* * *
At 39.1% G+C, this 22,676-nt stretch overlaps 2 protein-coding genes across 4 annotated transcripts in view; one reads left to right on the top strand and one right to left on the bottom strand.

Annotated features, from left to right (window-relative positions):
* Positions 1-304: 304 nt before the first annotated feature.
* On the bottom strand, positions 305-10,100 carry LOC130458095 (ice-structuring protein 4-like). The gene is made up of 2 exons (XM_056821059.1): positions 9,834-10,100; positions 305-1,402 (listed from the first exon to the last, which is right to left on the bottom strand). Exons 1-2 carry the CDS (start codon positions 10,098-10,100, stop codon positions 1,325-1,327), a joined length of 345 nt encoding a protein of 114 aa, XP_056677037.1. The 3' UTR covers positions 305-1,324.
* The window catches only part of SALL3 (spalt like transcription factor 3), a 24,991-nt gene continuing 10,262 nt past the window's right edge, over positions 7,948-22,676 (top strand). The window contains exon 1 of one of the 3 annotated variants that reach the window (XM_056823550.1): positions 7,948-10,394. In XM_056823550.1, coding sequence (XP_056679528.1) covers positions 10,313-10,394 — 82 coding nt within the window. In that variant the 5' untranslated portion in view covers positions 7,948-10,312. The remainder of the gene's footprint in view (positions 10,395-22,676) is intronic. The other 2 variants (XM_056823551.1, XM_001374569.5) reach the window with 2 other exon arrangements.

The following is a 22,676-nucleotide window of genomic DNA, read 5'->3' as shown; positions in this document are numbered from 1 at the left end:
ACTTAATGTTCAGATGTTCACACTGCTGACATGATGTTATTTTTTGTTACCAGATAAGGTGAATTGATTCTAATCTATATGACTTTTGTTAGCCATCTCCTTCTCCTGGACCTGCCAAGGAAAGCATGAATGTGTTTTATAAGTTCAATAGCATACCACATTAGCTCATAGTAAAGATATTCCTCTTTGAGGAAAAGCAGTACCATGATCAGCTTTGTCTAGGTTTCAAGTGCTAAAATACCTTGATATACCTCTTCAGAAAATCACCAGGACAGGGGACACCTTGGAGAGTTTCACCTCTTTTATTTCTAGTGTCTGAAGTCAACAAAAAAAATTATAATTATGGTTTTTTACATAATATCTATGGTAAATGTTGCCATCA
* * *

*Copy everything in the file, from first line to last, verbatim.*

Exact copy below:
At 39.1% G+C, this 22,676-nt stretch overlaps 2 protein-coding genes across 4 annotated transcripts in view; one reads left to right on the top strand and one right to left on the bottom strand.

Annotated features, from left to right (window-relative positions):
* Positions 1-304: 304 nt before the first annotated feature.
* On the bottom strand, positions 305-10,100 carry LOC130458095 (ice-structuring protein 4-like). The gene is made up of 2 exons (XM_056821059.1): positions 9,834-10,100; positions 305-1,402 (listed from the first exon to the last, which is right to left on the bottom strand). Exons 1-2 carry the CDS (start codon positions 10,098-10,100, stop codon positions 1,325-1,327), a joined length of 345 nt encoding a protein of 114 aa, XP_056677037.1. The 3' UTR covers positions 305-1,324.
* The window catches only part of SALL3 (spalt like transcription factor 3), a 24,991-nt gene continuing 10,262 nt past the window's right edge, over positions 7,948-22,676 (top strand). The window contains exon 1 of one of the 3 annotated variants that reach the window (XM_056823550.1): positions 7,948-10,394. In XM_056823550.1, coding sequence (XP_056679528.1) covers positions 10,313-10,394 — 82 coding nt within the window. In that variant the 5' untranslated portion in view covers positions 7,948-10,312. The remainder of the gene's footprint in view (positions 10,395-22,676) is intronic. The other 2 variants (XM_056823551.1, XM_001374569.5) reach the window with 2 other exon arrangements.

The following is a 22,676-nucleotide window of genomic DNA, read 5'->3' as shown; positions in this document are numbered from 1 at the left end:
ACTTAATGTTCAGATGTTCACACTGCTGACATGATGTTATTTTTTGTTACCAGATAAGGTGAATTGATTCTAATCTATATGACTTTTGTTAGCCATCTCCTTCTCCTGGACCTGCCAAGGAAAGCATGAATGTGTTTTATAAGTTCAATAGCATACCACATTAGCTCATAGTAAAGATATTCCTCTTTGAGGAAAAGCAGTACCATGATCAGCTTTGTCTAGGTTTCAAGTGCTAAAATACCTTGATATACCTCTTCAGAAAATCACCAGGACAGGGGACACCTTGGAGAGTTTCACCTCTTTTATTTCTAGTGTCTGAAGTCAACAAAAAAAATTATAATTATGGTTTTTTACATAATATCTATGGTAAATGTTGCCATCA